Male Physiology Flashcards Preview

Physiology > Male Physiology > Flashcards

Flashcards in Male Physiology Deck (115):
1

What are the two metabolic products of testosterone?

Dihydrotestosterone and estradiol

2

The production of sperm and testosterone in the testes is regulated by what part of the brain?

The hypothalamic-pituitary-testicular axis

3

What does the epididymis connect?

Rete testis and vas deferens

4

What keeps sperm in an inactive state in the epididymis?

The cells of the epididymis secrete H+ to acidify the luminal fluid, which keeps sperm in an inactive state

5

The vas deferens connects what two places?

epididymis and the seminal vesicles

6

What is the enlarged space located at the juncture between the vas deferens and the seminal vesicles, and what is its function?

the ampulla Store sperm

7

What is the path of travel of sperm from the seminiferous tubules to the urethra? (7, starting at and including the seminiferous tubules)

Seminiferous tubules Rete testes Epididymis Vas Deferens Ampulla Ejaculatory duct Urethra

8

Where are aging sperm reabsorbed?

Epididymis

9

Where are sperm stored?

Vas deferens

10

What are the two erectile tissues in the penis?

1 x Corpus spongiosum 2x Corpus cavernosum

11

What part of the male genitalia produces the largest portion of semen?

Seminal vesicles (60%)

12

What is in seminal fluid that provides energy for sperm?

Fructose

13

What is in seminal fluid that causes the cervical environment to be more favorable for sperm survival and promotes peristalsis in the uterus and fallopian tubes?

Prostagladins

14

What is in seminal fluid that causes semen to coagulate after ejaculation? Why is coagulation important?

Fibrinogen Aids in holding the semen in deeper regions of the vagina, closer to the cervix

15

What attaches to sperm and serves to suppress motility of sperm in the coagulated semen?

Seminogelin

16

What is the main function of the prostate?

Secretes fluid for semen

17

Prostatic fluid constitutes approx. what % of the volume of semen?

39%

18

What is the function of prostatic acid phosphatase that the prostate secretes?

Unknown

19

What is the function of profibrinolysin (Plasminogen) that the prostate secretes?

dissolves coagulated semen

20

What is the function of the HCO3 that the prostate secretes?

Neutralizes acidic environment of the cervix

21

What is the function of PSA that the prostate secretes?

PSA hydrolyzes seminogelin, which increases sperm motility.

22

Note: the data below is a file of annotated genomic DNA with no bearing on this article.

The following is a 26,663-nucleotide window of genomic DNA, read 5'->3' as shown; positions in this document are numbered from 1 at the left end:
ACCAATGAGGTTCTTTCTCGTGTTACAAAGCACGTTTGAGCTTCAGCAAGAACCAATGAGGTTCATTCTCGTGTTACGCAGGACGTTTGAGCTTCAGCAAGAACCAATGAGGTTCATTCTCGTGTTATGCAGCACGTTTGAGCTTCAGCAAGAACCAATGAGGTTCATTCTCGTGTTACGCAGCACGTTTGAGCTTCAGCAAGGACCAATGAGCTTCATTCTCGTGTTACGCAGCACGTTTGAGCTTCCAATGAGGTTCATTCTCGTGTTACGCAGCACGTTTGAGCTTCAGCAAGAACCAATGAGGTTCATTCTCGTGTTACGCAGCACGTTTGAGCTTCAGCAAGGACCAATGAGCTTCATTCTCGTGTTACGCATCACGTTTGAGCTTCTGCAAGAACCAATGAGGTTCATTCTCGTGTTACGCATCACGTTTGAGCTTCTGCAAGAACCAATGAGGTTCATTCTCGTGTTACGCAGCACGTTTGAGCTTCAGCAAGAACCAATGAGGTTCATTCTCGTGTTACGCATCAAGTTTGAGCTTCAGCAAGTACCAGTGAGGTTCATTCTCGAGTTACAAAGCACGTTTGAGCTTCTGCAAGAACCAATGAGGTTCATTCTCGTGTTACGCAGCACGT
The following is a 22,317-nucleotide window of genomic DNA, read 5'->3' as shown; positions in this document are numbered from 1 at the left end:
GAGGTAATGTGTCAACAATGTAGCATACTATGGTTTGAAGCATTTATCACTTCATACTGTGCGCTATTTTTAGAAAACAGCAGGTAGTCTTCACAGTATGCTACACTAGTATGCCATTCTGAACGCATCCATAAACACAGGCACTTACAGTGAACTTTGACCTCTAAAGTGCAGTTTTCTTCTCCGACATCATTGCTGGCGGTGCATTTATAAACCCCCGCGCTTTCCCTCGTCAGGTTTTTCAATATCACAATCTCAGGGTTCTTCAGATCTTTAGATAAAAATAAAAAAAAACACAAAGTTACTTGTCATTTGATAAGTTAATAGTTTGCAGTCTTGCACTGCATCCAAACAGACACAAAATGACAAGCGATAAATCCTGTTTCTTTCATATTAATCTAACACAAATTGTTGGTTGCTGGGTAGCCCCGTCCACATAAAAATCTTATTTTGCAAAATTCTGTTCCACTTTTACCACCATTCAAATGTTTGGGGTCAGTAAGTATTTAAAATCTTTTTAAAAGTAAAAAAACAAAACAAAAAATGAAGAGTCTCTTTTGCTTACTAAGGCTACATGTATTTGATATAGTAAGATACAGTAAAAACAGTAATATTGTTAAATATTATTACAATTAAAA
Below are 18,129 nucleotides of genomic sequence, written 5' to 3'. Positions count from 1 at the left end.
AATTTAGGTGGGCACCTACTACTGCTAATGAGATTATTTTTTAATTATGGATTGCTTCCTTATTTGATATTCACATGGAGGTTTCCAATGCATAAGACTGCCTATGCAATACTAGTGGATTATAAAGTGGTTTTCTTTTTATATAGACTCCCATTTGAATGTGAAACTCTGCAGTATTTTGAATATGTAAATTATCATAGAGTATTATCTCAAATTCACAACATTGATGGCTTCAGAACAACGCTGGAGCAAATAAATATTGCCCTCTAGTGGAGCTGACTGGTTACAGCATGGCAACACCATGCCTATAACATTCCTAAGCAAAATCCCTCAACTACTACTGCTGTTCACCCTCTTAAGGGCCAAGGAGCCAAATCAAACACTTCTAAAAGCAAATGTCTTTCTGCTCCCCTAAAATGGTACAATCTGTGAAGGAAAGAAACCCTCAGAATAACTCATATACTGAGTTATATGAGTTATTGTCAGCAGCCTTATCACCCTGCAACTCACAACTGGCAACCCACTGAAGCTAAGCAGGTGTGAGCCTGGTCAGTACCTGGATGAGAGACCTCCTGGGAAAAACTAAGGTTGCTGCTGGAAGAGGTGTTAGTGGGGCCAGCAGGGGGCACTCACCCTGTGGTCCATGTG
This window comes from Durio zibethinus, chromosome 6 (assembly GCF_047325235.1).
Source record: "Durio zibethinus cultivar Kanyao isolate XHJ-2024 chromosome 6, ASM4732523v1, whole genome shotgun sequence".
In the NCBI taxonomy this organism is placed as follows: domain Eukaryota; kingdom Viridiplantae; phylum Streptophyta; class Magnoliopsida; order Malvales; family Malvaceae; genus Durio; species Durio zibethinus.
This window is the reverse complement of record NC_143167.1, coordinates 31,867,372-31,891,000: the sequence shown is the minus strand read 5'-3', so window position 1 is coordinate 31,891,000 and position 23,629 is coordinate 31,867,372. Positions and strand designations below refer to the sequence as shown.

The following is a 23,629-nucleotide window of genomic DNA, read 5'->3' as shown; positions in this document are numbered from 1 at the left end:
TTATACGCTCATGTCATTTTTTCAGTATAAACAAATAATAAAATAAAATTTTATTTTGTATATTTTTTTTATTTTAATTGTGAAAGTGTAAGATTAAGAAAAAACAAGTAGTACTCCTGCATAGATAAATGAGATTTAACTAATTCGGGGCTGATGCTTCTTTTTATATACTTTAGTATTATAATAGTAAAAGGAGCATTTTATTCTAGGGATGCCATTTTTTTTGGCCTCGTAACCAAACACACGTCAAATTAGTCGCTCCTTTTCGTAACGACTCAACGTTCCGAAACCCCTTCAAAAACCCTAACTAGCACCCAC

The prostate is an androgen sensitive tissue. Over 90% of testosterone that enters prostatic cells is converted to what? What does this do?

dihydrotestosterone (DHT) by 5α-reductase. DHT is the primary regulator of prostatic growth

23

What is the function of the bulbourethral glands?

Secretes mucus into the urethra upon arousal

24

What is the function of the ampulla?

Hold sperm Contracts to propel sperm

25

What are the three accessory glands of the male reproductive system?

Seminal vesicle Prostate Cowper glands

26

What are the three different portions of the epididymis?

Cauda Corpus Caput

27

In what third of the epididymis are sperm most mature?

Cauda

28

What are the cells in the testes that produce testosterone from cholesterol?

Cells of Leydig

29

Where are the leydig cells located?

In the peritubular compartment of the testes

30

Where are the sertoli cells located?

in the intratubular compartment

31

What are the functions of the sertoli cells? (3)

Provide environment for germ cells to develop Stem cell niche Produce and secrete androgen

32

Is spermatogenesis synchronous or asynchronous?

asynchronous

33

GnRH is secreted in a pulsatile fashion. What controls the frequency of these pulsations?

Pulse generator of the Hypothalamus

34

What are the steps of the hypothalamic-pituitary-gonadal axis?

1. GnRH secreted to pituitary gonadotrophs, which secrete LH and FSH

35

What is the path of LH production?

Sent to Leydig cells, where they increase testosterone synthesis

36

What is the path of FSH?

Go to sertoli cells, to produce ABP

37

What hormone controls sertoli cell proliferation and seminiferous tubule growth?

FSH

38

Why is it important to have a pulsatile secretion of GnRH?

Desensitization of the gonadotroph cells

39

Once LH is secreted into the circulation, it travels to the testes and binds to what?

G protein-coupled receptors on Leydig cells

40

Activation of LH receptors increases what? What does this lead to?

Activation of LH receptors increases intracellular cAMP levels, which leads to an increase in the synthesis of steroidogenic enzymes that control the production of testosterone

41

Where is the testes are the blood vessels, macrophages, CT etc: the peritubular space, or the intratubular

Peritubular

42